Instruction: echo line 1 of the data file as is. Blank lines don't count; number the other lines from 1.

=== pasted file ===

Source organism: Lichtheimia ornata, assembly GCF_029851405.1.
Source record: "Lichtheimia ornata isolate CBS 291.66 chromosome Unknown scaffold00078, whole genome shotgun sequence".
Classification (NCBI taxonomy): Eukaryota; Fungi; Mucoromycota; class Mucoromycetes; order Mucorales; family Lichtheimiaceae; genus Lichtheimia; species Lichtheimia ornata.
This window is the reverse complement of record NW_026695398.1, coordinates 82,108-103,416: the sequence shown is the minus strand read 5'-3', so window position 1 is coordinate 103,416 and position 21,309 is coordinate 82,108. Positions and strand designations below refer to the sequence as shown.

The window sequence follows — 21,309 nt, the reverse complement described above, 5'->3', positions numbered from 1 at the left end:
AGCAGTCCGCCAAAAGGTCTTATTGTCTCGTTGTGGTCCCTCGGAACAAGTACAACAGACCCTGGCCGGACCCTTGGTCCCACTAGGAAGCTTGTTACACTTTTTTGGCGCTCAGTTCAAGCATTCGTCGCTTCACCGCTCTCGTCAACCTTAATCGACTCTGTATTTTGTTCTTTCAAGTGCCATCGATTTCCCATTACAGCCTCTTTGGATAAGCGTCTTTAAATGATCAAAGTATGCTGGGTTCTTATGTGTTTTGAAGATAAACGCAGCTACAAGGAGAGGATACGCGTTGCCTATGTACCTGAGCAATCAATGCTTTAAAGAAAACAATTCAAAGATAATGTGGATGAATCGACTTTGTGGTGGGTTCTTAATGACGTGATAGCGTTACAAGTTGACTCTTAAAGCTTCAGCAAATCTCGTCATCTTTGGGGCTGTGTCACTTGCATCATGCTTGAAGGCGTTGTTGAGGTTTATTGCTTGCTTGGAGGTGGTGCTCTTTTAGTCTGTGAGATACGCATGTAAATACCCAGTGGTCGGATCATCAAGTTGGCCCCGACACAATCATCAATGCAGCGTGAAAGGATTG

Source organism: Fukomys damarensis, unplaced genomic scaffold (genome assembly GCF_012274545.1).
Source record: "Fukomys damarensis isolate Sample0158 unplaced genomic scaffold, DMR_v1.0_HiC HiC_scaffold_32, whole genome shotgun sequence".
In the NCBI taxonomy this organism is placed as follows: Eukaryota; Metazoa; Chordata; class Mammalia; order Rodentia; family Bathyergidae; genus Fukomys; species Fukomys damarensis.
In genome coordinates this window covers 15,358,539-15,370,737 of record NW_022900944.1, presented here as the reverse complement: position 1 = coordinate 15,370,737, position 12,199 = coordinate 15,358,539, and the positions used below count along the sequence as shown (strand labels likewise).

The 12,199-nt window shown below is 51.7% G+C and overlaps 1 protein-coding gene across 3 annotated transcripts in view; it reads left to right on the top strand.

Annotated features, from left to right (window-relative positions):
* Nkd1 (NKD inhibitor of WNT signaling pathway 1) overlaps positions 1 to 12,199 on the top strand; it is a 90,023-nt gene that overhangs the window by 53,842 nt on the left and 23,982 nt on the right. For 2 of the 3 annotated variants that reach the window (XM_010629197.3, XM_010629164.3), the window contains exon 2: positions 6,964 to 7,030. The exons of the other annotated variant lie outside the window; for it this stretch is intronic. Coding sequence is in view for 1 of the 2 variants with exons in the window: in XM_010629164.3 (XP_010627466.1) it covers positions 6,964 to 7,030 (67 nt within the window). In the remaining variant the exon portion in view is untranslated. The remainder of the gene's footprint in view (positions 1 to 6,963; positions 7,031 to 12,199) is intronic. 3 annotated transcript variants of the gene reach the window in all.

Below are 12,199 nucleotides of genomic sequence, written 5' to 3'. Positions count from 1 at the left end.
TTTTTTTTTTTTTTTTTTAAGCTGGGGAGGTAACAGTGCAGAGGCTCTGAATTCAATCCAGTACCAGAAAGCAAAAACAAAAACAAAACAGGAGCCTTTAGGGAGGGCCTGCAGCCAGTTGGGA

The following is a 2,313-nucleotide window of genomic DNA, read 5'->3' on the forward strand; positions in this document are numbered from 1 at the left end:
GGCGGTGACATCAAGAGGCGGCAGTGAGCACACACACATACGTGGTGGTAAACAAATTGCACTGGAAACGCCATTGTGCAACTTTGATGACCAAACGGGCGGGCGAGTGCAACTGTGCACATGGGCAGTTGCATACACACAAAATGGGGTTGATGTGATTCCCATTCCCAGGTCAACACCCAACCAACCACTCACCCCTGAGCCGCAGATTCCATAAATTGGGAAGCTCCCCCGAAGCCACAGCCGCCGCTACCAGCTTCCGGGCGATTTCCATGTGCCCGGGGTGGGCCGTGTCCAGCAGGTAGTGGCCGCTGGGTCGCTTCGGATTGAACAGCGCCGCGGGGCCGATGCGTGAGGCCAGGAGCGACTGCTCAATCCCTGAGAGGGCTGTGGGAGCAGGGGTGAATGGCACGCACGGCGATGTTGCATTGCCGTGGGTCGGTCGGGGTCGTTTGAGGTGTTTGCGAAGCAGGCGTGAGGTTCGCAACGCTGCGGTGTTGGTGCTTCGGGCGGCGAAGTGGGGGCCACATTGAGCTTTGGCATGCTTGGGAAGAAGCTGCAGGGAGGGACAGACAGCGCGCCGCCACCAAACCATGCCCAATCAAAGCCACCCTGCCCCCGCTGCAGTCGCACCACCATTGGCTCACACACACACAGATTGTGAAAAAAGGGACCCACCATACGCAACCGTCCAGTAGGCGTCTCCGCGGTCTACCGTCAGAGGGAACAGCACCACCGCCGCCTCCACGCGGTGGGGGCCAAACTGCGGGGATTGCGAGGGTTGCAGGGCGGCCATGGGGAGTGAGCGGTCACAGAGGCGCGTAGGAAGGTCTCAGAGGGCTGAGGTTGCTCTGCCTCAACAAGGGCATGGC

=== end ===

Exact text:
Source organism: Lichtheimia ornata, assembly GCF_029851405.1.